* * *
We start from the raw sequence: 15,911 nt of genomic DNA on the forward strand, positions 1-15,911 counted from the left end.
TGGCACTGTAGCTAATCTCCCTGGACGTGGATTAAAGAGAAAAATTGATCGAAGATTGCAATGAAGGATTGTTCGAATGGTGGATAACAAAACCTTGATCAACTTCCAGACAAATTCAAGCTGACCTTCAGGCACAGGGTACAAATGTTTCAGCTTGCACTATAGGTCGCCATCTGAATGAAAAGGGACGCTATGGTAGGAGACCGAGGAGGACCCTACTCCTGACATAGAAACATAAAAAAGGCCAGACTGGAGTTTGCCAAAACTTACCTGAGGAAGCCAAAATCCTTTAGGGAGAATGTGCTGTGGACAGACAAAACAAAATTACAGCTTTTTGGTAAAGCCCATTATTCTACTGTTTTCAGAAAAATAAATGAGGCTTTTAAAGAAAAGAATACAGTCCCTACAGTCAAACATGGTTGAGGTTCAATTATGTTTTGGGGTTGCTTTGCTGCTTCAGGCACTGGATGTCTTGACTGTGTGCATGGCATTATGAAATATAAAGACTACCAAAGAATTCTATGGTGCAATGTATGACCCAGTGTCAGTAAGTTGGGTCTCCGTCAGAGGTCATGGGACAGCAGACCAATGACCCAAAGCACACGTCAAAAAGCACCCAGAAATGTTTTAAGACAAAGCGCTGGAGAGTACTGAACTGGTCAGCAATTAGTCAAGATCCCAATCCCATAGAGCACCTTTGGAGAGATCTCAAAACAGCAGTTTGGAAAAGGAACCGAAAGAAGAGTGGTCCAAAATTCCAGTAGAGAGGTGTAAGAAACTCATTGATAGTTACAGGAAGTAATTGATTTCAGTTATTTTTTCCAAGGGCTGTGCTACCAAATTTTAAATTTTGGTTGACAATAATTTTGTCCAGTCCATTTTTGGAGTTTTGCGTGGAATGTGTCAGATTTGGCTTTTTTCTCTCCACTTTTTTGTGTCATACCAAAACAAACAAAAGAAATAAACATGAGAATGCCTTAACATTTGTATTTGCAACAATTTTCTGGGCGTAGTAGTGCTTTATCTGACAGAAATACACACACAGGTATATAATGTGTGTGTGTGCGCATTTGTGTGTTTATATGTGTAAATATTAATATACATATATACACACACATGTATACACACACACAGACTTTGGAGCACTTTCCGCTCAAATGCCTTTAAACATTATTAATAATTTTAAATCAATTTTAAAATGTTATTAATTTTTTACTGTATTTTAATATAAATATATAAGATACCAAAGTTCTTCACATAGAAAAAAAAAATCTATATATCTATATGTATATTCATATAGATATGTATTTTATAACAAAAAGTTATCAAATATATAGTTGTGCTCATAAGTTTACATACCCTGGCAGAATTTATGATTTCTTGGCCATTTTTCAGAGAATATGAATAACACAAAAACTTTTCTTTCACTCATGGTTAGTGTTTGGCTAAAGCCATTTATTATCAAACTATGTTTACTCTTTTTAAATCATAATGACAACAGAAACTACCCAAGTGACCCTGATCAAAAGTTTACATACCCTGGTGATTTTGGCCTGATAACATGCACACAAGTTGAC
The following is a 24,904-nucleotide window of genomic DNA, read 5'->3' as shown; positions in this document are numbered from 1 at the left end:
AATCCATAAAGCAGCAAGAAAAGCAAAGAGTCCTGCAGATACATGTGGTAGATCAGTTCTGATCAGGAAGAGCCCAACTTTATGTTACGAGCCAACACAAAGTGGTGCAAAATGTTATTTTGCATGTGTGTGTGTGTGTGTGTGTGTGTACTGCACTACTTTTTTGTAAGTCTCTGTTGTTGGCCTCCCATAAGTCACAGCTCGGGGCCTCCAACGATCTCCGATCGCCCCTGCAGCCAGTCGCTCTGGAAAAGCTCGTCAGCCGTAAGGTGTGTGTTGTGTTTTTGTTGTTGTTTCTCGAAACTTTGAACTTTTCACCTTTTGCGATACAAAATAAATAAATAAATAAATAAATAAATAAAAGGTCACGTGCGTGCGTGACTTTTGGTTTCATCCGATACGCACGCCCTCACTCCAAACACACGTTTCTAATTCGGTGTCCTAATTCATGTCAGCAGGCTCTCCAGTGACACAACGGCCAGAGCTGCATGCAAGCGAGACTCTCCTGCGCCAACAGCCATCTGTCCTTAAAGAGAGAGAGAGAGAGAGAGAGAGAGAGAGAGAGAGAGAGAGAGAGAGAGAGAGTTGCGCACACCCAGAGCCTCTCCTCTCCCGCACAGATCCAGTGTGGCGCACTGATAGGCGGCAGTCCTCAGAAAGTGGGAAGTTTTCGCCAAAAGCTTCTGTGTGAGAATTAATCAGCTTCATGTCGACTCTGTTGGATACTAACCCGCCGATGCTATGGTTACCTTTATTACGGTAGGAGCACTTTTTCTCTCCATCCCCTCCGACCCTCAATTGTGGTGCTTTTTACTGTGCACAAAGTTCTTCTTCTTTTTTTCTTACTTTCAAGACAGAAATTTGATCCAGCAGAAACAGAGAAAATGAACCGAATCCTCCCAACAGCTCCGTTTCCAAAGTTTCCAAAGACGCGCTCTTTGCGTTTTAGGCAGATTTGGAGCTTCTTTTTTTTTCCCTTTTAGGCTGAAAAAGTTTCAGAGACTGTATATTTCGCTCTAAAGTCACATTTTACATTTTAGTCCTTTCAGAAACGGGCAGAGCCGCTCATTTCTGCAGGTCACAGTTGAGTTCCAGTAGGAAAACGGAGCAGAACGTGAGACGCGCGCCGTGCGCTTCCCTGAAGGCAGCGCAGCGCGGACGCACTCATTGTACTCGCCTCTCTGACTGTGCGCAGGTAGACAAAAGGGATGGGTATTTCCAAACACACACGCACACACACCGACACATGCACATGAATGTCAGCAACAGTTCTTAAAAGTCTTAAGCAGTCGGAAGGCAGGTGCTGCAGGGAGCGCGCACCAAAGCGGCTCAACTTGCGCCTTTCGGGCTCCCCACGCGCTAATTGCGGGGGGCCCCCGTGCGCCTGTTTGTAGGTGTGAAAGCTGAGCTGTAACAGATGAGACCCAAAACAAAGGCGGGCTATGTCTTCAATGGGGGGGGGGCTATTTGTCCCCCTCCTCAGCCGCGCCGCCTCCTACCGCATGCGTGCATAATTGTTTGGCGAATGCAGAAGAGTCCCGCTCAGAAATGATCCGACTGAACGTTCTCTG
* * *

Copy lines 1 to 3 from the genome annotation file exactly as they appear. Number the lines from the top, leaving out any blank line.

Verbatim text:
We start from the raw sequence: 15,911 nt of genomic DNA on the forward strand, positions 1-15,911 counted from the left end.
TGGCACTGTAGCTAATCTCCCTGGACGTGGATTAAAGAGAAAAATTGATCGAAGATTGCAATGAAGGATTGTTCGAATGGTGGATAACAAAACCTTGATCAACTTCCAGACAAATTCAAGCTGACCTTCAGGCACAGGGTACAAATGTTTCAGCTTGCACTATAGGTCGCCATCTGAATGAAAAGGGACGCTATGGTAGGAGACCGAGGAGGACCCTACTCCTGACATAGAAACATAAAAAAGGCCAGACTGGAGTTTGCCAAAACTTACCTGAGGAAGCCAAAATCCTTTAGGGAGAATGTGCTGTGGACAGACAAAACAAAATTACAGCTTTTTGGTAAAGCCCATTATTCTACTGTTTTCAGAAAAATAAATGAGGCTTTTAAAGAAAAGAATACAGTCCCTACAGTCAAACATGGTTGAGGTTCAATTATGTTTTGGGGTTGCTTTGCTGCTTCAGGCACTGGATGTCTTGACTGTGTGCATGGCATTATGAAATATAAAGACTACCAAAGAATTCTATGGTGCAATGTATGACCCAGTGTCAGTAAGTTGGGTCTCCGTCAGAGGTCATGGGACAGCAGACCAATGACCCAAAGCACACGTCAAAAAGCACCCAGAAATGTTTTAAGACAAAGCGCTGGAGAGTACTGAACTGGTCAGCAATTAGTCAAGATCCCAATCCCATAGAGCACCTTTGGAGAGATCTCAAAACAGCAGTTTGGAAAAGGAACCGAAAGAAGAGTGGTCCAAAATTCCAGTAGAGAGGTGTAAGAAACTCATTGATAGTTACAGGAAGTAATTGATTTCAGTTATTTTTTCCAAGGGCTGTGCTACCAAATTTTAAATTTTGGTTGACAATAATTTTGTCCAGTCCATTTTTGGAGTTTTGCGTGGAATGTGTCAGATTTGGCTTTTTTCTCTCCACTTTTTTGTGTCATACCAAAACAAACAAAAGAAATAAACATGAGAATGCCTTAACATTTGTATTTGCAACAATTTTCTGGGCGTAGTAGTGCTTTATCTGACAGAAATACACACACAGGTATATAATGTGTGTGTGTGCGCATTTGTGTGTTTATATGTGTAAATATTAATATACATATATACACACACATGTATACACACACACAGACTTTGGAGCACTTTCCGCTCAAATGCCTTTAAACATTATTAATAATTTTAAATCAATTTTAAAATGTTATTAATTTTTTACTGTATTTTAATATAAATATATAAGATACCAAAGTTCTTCACATAGAAAAAAAAAATCTATATATCTATATGTATATTCATATAGATATGTATTTTATAACAAAAAGTTATCAAATATATAGTTGTGCTCATAAGTTTACATACCCTGGCAGAATTTATGATTTCTTGGCCATTTTTCAGAGAATATGAATAACACAAAAACTTTTCTTTCACTCATGGTTAGTGTTTGGCTAAAGCCATTTATTATCAAACTATGTTTACTCTTTTTAAATCATAATGACAACAGAAACTACCCAAGTGACCCTGATCAAAAGTTTACATACCCTGGTGATTTTGGCCTGATAACATGCACACAAGTTGAC
The following is a 24,904-nucleotide window of genomic DNA, read 5'->3' as shown; positions in this document are numbered from 1 at the left end: